Award-winning supportive housing experience earns passionate team another opportunity to engage the community to uncover best design solution.
With retail design complete, the newest Goodwill location will begin construction and is scheduled to open in late 2024.
Two LEO A DALY projects are awarded by the AIA Central States Chapter for excellence beyond design.
The $100 million clinic will be the first to offer comprehensive, integrated VA mental health services in one location.
The $17 million training facility was made possible through strategic partnerships to bring state-of-the-art, realistic simulation training capabilities to law enforcement officers.
7 Burlington Station wins award of excellence from AIA Central States
LEO A DALY’s design transformed the dilapidated, historic train station into a cutting-edge broadcast studio for Omaha’s KETV-7
LEO A DALY’s renovation of Burlington Station was honored with an award of excellence in interior architecture – merit from the American Association of Architects – Central States. The project transformed the dilapidated, historic train station to a cutting-edge broadcast studio for Omaha’s ABC affiliate KETV-7.
After 40 years of vacancy, Omaha’s historic Burlington train station has been lovingly repurposed from near-condemned to a state-of-the-art broadcast studio for ABC affiliate KETV-7.
Throughout its 120-year history, Burlington Station contributed to Omaha’s development from a remote cattle town to one of the most livable cities in American. Through periods of prominence, renovation, and neglect, the building has collected layers of history which document the story of Omaha and its people. Today, as a local news outlet, those stories are told in a new way, as KETV brings the world into our living rooms.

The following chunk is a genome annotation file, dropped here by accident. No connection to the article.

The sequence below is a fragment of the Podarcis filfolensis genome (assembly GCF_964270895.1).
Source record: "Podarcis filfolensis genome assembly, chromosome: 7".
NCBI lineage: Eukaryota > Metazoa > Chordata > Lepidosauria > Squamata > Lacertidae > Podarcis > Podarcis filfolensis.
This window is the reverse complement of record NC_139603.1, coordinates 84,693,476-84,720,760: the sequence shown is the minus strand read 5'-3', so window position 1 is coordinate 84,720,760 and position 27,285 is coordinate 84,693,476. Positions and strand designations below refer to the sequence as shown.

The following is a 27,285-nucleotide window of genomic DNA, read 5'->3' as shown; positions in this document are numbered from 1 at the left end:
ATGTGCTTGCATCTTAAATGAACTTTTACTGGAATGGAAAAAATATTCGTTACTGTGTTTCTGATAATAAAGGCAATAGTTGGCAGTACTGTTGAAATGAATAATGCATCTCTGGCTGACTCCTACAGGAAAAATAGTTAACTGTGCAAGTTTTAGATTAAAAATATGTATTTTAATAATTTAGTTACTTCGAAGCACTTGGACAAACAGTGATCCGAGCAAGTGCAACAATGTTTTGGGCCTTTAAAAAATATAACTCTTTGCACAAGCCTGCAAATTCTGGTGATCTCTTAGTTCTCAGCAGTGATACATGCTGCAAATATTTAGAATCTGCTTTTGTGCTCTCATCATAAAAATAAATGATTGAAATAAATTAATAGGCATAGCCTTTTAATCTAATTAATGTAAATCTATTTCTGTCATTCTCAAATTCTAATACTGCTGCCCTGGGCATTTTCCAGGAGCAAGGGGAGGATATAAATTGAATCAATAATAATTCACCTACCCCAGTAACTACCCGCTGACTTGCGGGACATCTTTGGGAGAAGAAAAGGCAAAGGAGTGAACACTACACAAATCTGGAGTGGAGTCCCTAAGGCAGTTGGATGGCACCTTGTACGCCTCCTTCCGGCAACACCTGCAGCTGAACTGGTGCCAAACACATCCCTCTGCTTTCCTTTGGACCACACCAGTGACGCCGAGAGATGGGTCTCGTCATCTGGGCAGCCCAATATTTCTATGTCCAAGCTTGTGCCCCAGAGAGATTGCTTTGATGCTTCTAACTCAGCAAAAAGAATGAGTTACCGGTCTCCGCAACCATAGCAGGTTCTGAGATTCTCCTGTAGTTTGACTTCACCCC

LEO A DALY’s design for the interior architecture preserves this layered history, while adapting the building to a new use. From its period of vacancy, most of the building’s historic 1930 interior finishes were lost, revealing vestiges of its original Greek Revival design. The new design preserves and showcases these vestiges, along with what remains of the building’s historic materials and patina. Stone, brick, steel, and decorative plaster finishes are repointed, patched, and protected. New elements exhibit an architecture of restraint consisting of simple materials and forms which create a calming background for the chaos of the news. A soothing color palette of white, gray, and buff is invigorated with punches of russet and blue, but the boldest colors come from the stories–both breaking news and historic materials.
The award jury noted: “Here is an incredible combination of restoration/reuse and Owner commitment. We applaud the design team’s effort in telling the building’s story through design. There is a nice balance between what is touched and what is untouched. This building is a reminder of the vulnerable value they could bring to an evolving urban landscape.”